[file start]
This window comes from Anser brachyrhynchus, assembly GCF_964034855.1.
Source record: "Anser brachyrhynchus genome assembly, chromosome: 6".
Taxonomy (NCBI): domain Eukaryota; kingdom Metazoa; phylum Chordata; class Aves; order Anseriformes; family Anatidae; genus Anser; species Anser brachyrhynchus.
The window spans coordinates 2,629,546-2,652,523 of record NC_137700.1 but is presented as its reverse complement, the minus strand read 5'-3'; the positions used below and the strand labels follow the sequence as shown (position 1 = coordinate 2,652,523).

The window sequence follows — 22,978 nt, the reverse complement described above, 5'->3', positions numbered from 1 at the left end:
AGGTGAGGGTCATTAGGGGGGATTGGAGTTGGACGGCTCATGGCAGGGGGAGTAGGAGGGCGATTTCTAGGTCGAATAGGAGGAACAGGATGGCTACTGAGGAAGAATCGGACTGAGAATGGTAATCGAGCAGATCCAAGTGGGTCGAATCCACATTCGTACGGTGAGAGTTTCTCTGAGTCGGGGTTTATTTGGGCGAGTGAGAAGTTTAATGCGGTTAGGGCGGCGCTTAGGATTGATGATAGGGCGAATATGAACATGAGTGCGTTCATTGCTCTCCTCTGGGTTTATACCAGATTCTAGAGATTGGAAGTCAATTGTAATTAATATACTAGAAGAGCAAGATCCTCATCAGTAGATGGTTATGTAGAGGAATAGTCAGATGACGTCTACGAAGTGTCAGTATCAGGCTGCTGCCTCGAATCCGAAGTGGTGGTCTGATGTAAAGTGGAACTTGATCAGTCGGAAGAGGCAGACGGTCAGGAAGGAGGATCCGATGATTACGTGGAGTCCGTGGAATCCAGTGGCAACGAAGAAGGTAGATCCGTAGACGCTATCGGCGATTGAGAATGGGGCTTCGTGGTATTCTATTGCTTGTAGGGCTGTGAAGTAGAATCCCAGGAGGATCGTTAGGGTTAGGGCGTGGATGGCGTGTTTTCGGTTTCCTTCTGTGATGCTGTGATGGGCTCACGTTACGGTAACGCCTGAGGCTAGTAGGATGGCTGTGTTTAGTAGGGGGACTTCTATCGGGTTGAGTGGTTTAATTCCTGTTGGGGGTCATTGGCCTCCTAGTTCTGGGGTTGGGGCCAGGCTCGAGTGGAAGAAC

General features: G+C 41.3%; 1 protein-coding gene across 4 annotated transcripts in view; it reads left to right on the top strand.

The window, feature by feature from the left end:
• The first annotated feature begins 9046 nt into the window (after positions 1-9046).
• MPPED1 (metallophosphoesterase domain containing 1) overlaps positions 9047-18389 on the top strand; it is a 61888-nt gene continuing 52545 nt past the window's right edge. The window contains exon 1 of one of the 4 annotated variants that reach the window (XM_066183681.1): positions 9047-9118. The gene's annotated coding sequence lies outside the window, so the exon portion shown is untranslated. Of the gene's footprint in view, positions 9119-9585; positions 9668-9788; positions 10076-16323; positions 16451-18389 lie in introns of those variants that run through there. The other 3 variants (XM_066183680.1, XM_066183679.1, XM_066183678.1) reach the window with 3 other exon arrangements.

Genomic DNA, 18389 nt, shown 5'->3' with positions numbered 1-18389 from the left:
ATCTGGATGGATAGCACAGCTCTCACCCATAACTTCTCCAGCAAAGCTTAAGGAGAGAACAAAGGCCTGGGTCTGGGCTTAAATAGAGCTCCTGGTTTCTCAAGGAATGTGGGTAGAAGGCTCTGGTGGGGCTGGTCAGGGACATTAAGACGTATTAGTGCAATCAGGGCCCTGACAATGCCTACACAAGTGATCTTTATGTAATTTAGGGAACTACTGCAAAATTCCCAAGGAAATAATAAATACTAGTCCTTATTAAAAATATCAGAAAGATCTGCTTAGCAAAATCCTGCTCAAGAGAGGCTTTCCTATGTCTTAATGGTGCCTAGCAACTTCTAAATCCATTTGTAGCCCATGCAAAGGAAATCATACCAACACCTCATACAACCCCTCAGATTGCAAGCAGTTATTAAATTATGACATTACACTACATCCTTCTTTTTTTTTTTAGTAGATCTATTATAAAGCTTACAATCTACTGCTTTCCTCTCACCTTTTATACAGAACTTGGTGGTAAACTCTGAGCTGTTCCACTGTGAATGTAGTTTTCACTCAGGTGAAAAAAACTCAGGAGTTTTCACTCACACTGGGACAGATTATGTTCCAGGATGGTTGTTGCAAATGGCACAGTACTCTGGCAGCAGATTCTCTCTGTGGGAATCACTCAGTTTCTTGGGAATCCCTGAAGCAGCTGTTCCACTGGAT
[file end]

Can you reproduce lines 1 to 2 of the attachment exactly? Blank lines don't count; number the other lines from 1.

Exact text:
This window comes from Anser brachyrhynchus, assembly GCF_964034855.1.
Source record: "Anser brachyrhynchus genome assembly, chromosome: 6".